The PGA Tour and Saudi Arabia’s Public Investment Fund took a step closer to finalizing their framework agreement last week after a review by the US Department of Justice (DOJ). The DOJ raised concerns about the non-solicitation clause in the agreement, which would have prevented both tours from recruiting players from each other. The clause has since been removed.
“The two sides have agreed to drop a provision not to poach one another’s players for their two tours,” said an anonymous source to The New York Times.
The decision to drop the clause comes after months of scrutiny by the Justice Department. Sen. Richard Blumenthal, D-Conn., was particularly concerned over a nondisparagement clause in the framework agreement, but most experts agree these types of stipulations don’t normally concern the Justice Department.
The PGA Tour’s merger with Saudi Arabia’s PIF and the rival LIV Golf League, first announced on May 30, mainly aims to curb the latter’s ability to draw high-profile Tour players away with guaranteed, multiyear contracts.
Under pressure from US antitrust regulators, PGA Tour chief operating officer Ron Price told US senators during a subcommittee hearing on Tuesday that PIF was prepared to invest more than $1 billion into the new commercial venture. According to the framework agreement, the PGA Tour will have a voting majority on the new company’s board, regardless of the size of PIF’s investment.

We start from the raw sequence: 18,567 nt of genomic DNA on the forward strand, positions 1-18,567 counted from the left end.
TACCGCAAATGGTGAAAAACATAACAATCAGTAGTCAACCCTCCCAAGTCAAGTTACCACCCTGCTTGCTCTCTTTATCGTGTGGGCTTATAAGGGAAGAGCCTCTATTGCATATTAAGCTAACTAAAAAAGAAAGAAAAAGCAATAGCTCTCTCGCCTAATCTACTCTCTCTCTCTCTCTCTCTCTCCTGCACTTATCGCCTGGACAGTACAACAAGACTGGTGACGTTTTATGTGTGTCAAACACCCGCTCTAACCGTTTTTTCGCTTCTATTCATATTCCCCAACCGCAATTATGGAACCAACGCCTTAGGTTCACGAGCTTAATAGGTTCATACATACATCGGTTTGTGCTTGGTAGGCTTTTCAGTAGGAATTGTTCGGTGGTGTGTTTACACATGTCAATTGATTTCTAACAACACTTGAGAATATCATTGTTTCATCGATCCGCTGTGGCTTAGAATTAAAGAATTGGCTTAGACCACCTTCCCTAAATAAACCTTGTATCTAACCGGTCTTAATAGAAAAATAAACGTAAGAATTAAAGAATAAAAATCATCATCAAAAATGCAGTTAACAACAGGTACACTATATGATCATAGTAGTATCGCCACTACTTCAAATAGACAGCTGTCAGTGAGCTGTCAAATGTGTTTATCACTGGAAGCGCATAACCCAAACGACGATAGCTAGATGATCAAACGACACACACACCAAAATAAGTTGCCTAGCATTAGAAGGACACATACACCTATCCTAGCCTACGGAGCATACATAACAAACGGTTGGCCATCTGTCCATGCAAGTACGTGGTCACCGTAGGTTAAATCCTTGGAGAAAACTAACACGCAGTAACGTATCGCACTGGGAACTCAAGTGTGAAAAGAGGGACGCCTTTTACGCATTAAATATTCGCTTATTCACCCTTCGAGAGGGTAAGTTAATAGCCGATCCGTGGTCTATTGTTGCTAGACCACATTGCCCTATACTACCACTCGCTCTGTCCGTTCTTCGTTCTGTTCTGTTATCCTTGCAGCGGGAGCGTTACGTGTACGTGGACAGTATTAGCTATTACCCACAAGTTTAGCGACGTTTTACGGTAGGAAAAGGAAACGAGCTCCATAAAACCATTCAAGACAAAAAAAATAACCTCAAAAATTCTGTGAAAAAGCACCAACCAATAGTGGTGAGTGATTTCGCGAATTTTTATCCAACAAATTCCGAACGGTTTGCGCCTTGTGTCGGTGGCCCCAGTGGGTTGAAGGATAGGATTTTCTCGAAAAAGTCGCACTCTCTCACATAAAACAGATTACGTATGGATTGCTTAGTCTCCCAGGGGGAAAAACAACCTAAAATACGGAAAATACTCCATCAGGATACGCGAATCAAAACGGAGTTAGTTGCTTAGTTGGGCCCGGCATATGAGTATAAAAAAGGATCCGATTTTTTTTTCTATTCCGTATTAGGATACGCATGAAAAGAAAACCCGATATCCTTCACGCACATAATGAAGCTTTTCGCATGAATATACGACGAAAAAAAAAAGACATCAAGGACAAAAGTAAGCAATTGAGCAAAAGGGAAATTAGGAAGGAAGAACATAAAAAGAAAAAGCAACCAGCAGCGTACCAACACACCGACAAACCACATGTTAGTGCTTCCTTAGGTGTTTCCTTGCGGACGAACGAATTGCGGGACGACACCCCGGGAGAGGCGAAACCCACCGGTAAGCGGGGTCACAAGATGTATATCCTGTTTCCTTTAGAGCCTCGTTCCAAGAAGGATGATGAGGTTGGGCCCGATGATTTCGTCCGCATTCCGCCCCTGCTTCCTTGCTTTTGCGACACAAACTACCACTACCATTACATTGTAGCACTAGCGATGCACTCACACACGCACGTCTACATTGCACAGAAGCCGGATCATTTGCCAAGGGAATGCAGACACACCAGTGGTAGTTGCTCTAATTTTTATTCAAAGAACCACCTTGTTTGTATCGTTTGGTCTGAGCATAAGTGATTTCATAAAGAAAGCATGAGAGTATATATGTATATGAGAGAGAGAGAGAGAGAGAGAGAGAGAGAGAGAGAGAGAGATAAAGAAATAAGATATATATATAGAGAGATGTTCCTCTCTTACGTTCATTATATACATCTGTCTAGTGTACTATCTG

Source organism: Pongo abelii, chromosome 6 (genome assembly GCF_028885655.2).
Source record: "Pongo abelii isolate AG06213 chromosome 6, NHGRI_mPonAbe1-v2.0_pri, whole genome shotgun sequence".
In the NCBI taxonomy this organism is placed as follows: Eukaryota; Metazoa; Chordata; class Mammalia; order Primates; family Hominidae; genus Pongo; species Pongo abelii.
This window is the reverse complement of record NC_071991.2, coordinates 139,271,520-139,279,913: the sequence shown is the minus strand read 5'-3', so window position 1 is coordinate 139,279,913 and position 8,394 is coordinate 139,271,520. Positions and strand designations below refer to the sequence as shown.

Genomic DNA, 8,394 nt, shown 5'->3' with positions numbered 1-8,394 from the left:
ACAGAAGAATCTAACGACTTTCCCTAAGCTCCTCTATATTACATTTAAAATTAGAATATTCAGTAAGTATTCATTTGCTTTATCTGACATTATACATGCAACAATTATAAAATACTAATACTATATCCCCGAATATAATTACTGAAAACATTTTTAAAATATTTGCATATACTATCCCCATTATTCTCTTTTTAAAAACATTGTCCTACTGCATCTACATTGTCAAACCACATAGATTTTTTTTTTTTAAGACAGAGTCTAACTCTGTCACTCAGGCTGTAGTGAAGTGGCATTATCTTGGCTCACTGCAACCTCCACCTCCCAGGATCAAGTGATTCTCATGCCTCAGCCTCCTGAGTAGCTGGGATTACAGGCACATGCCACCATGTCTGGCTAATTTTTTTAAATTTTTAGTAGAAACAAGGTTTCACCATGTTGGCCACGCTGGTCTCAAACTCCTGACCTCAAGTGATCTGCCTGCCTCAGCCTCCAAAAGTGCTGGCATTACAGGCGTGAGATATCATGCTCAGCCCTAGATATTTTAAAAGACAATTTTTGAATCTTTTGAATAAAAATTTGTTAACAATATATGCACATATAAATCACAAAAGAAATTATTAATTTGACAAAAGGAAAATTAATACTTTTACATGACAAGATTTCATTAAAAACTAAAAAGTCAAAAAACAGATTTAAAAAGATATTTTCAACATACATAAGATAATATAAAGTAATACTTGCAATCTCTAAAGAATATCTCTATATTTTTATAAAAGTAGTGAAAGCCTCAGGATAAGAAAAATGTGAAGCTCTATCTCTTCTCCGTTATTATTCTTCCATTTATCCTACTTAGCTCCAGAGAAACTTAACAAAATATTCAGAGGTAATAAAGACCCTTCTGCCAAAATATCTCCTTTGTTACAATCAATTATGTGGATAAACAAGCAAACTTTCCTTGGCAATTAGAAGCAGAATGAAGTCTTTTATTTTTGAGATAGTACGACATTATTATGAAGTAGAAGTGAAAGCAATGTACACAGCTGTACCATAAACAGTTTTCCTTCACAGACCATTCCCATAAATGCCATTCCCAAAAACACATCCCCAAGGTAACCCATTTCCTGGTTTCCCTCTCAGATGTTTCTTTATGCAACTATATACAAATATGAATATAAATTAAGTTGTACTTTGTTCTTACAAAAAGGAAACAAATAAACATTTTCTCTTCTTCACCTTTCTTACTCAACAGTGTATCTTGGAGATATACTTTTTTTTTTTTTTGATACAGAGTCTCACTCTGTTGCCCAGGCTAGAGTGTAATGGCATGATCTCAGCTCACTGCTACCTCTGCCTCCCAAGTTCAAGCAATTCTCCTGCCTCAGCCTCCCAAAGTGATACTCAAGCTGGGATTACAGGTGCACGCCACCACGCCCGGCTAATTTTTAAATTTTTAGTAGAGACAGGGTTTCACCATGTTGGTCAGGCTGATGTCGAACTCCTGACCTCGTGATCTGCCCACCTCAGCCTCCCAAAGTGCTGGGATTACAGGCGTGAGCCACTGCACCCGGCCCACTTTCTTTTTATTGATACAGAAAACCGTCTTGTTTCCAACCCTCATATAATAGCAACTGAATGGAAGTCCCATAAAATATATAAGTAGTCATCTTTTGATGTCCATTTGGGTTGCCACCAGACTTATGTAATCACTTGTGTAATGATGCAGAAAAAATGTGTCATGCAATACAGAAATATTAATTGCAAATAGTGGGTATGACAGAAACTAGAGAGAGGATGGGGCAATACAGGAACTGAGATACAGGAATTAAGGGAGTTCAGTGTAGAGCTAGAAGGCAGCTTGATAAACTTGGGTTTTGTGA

Mark Schlabach of ESPN reported: “The PGA Tour notified its policy board of the development, which was first reported by The New York Times on Thursday”.
Tisha Thompson of ESPN reported on the same story, saying: “The PGA Tour remains the most viable path back into majors for most players, since LIV does not have any kind of world ranking points structure that would allow its players to use their weekly performance to get into the golf world’s biggest tournaments”.
Greg Norman, LIV Golf CEO and commissioner, said his league’s roster is full for the 2023 season, and the future of the circuit that features shotgun starts, team competition and 54 holes is uncertain at best. He added, “If the deal is finalized, the new company’s board would make a ‘good faith’ evaluation of LIV Golf, and PGA Tour commissioner Jay Monahan would have the final authority in deciding whether the circuit plays beyond this season.”
The federal government is expected to decide in the coming months whether to begin proceedings to block the agreement of the two former antagonists. Furthermore, the PGA Tour claims they face an existential threat from the growth of LIV Golf – which has had a one-way flow of players due to the vast paychecks awaiting LIV players – and hopes that the merger with the Public Investment Fund will reverse the stubborn trend.
The removal of the non-solicitation clause has helped the PGA Tour and LIV Golf move closer to a definitive agreement which could soon provide players with a path back to the PGA Tour’s major tournaments.